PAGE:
sub_divided: cos it gets me through, hope you never stop (Default)
Japan's Railway Bazaar:

"And it is this very framework of male fraternization that pushes sex towards being a voyeuristic activity. Heterosexual sex for male bonding must be rebuilt and reconfigured — from its original conception as a private act between individuals — for the purposes of group male entertainment. Hence violence and sadism are likely to become core thematic principles, as alternatives like romance, love, and tenderness directly project man’s private bonds to women — thus creating a conflict with its new context."

Reasons to Teach What We Teach:

"Where a topic appears on this list affects the way it should be taught and tested. Memorizing algorithms is an entirely appropriate approach to problems that fall primarily under number one... If, however, a problem falls primarily under four, this same approach is disastrous."

Why Conservatives Can't Get People to Work Hard:

"So there are tons of reasons why simply smashing the welfare state doesn't instill poor people (or anyone at all) with good values. The beatings may continue, but morale will not improve. To conservatives, I say: If you really want people to value hard work and discipline, you've got to come up with a real, workable plan for achieving that goal."
sub_divided: cos it gets me through, hope you never stop (Default)
This is an awesome academic paper. It's like reading Japanese science fiction.

To wit!

"If the relational databases are the brains of the system, RFID tags are the legs. As RFID moves into the environment and become pervasive, it will in my view pose unprecedented challenges and opportunities to humans because they will be moving within an intelligent and context-aware environment, especially when RFID technology is linked with embedded sensors and actuators as the Japanese government is already doing."

...reminds me of Loups Garous, where the characters all carry around portable "monitors" that collect data on everything they do (and later in the paper the author talks about how the "brain" databases could be linked together into one, all-seeing Big Brother-ish database, which is the plot of Loups Garous);

"as Neil Gershenfeld says we are in the midst of creating an Internet of things. Most of the communication will be automated between intelligent devices. Humans will intervene only in a tiny fraction of that flow of communication. Most of it will go on unsensed and really unknown by humans."

...reminds me of Yukikaze which is about a war between alien AI and human AI, with humans themselves increasingly relegated to the background;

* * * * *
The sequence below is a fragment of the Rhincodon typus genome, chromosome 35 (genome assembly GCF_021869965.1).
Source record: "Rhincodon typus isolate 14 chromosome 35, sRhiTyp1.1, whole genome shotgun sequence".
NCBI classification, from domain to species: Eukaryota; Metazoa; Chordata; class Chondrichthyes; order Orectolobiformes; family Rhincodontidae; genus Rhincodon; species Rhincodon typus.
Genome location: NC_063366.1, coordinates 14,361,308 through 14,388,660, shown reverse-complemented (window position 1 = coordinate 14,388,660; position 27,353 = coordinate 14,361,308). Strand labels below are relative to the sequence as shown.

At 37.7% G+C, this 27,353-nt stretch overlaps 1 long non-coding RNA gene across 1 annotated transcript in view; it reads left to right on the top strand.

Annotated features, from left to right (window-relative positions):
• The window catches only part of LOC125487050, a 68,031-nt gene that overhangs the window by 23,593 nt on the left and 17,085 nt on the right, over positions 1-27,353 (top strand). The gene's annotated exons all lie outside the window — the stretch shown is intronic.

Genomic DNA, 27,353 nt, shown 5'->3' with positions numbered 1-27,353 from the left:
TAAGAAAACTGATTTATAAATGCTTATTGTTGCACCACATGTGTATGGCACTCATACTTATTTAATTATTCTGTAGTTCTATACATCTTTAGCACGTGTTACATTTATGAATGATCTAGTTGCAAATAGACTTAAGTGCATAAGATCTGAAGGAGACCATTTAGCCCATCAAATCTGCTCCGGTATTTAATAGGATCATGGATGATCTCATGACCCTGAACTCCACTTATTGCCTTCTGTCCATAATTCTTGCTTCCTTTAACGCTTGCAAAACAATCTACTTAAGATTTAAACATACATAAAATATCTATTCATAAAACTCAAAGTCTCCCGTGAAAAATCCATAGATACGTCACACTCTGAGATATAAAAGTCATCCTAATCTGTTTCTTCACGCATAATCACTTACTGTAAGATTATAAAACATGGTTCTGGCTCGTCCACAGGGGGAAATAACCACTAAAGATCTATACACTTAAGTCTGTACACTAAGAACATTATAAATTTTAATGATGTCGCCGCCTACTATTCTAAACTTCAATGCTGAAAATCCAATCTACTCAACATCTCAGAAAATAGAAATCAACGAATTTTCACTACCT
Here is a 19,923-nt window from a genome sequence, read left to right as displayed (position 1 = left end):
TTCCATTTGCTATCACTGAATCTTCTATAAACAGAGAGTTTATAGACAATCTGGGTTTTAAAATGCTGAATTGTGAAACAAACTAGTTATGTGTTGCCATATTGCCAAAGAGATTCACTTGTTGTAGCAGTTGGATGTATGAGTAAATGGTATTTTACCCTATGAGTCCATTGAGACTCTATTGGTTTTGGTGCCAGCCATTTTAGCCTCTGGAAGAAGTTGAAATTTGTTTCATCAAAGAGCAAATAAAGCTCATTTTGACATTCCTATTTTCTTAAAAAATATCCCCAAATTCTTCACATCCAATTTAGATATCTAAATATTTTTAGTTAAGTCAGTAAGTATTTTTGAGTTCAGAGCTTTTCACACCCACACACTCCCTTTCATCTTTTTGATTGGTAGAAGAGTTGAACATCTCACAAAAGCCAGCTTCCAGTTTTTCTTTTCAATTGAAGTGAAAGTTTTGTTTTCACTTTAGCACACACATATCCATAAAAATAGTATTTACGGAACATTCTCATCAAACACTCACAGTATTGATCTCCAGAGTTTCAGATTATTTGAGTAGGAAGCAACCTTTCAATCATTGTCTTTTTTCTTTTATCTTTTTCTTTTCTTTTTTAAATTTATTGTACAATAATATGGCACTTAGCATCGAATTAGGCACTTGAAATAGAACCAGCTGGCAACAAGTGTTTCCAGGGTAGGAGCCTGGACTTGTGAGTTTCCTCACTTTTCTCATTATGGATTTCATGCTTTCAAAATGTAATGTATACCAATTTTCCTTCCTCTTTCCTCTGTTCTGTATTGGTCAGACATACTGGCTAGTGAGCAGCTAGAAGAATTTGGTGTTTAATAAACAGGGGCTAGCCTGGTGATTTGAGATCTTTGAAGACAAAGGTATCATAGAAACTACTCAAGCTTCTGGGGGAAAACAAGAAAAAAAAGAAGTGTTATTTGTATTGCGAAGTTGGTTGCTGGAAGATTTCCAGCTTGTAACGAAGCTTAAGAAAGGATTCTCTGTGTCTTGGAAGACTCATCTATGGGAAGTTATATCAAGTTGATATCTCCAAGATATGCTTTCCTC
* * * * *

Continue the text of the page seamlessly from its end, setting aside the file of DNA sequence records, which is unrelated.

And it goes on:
"Most RFIDs are encoded with a 10-digit number hardcoded onto the chip; if you do the maths with the permutations, a 96-bit chip has enough permutations uniquely to identify every manufactured object on the planet, about 80,000 trillion (or 2 to the exponent 96). So that means that we can now give an individual identity to everything in the world that is built as opposed to being natural."

...reminds me of how every physical object has a unique code in Homestuck;


"What has happened is that the RFID tags themselves are very simple. They are much simpler than any AI system that I know about. That’s their beauty. They can now be manufactured as cheaply as 2 cents per tag. Many passive tags are about the size of a grain of rice. Hitachi is working on tags that are much smaller. And because the brains are separate from the legs, these tags are cheap and pervasive, and can be embedded in everything...

"Absolutely, because these tags can be embedded in shoes, and readers can be in the environment. So you put your shoes on and enter a store and now a reader knows who you are and what your purchasing record is – it knows if you are a cheapskate or a big spender." cheaper than the biometric eye scanners in Minority Report.

I know we're not really there yet, but I enjoy this kind of SF stuff XD.
sub_divided: cos it gets me through, hope you never stop (Default)
Or, books I have been reading for class, Part 1.

Ethics: I think I should probably have read this after Postmodernism, Or, The Cultural Logic of Late Capitalism by Fredric Jameson, because it is a stab at a solution to a problem I hadn't known existed. XD Namely, the problem of the paralysis felt by philosophers in a world in which philosophy can only be used to critique, all attempts to claim universal relevance by philosophers are savagely torn apart, and no one can think of a way to put philosophy to use for the purpose of imagining and then creating a better world for us all.